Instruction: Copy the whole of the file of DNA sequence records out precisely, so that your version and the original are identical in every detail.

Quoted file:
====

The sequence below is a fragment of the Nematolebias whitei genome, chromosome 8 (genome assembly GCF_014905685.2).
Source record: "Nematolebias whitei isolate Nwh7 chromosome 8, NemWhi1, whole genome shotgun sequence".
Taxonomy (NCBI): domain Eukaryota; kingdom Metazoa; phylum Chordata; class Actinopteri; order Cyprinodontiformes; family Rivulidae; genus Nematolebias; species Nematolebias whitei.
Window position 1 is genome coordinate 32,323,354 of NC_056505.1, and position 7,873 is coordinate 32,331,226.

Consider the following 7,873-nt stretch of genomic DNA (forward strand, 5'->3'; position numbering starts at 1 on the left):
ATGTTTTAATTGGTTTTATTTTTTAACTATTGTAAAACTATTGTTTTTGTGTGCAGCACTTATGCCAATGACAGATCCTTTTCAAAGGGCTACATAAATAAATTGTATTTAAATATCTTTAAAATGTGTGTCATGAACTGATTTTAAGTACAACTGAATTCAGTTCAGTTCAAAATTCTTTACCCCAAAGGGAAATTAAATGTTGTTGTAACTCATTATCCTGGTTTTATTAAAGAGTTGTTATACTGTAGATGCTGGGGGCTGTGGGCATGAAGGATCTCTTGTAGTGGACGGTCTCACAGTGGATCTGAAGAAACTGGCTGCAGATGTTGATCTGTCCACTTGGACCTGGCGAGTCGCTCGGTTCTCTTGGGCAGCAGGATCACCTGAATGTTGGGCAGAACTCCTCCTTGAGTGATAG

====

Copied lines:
The sequence below is a fragment of the Nematolebias whitei genome, chromosome 8 (genome assembly GCF_014905685.2).
Source record: "Nematolebias whitei isolate Nwh7 chromosome 8, NemWhi1, whole genome shotgun sequence".
Taxonomy (NCBI): domain Eukaryota; kingdom Metazoa; phylum Chordata; class Actinopteri; order Cyprinodontiformes; family Rivulidae; genus Nematolebias; species Nematolebias whitei.
Window position 1 is genome coordinate 32,323,354 of NC_056505.1, and position 7,873 is coordinate 32,331,226.

Consider the following 7,873-nt stretch of genomic DNA (forward strand, 5'->3'; position numbering starts at 1 on the left):
ATGTTTTAATTGGTTTTATTTTTTAACTATTGTAAAACTATTGTTTTTGTGTGCAGCACTTATGCCAATGACAGATCCTTTTCAAAGGGCTACATAAATAAATTGTATTTAAATATCTTTAAAATGTGTGTCATGAACTGATTTTAAGTACAACTGAATTCAGTTCAGTTCAAAATTCTTTACCCCAAAGGGAAATTAAATGTTGTTGTAACTCATTATCCTGGTTTTATTAAAGAGTTGTTATACTGTAGATGCTGGGGGCTGTGGGCATGAAGGATCTCTTGTAGTGGACGGTCTCACAGTGGATCTGAAGAAACTGGCTGCAGATGTTGATCTGTCCACTTGGACCTGGCGAGTCGCTCGGTTCTCTTGGGCAGCAGGATCACCTGAATGTTGGGCAGAACTCCTCCTTGAGTGATAG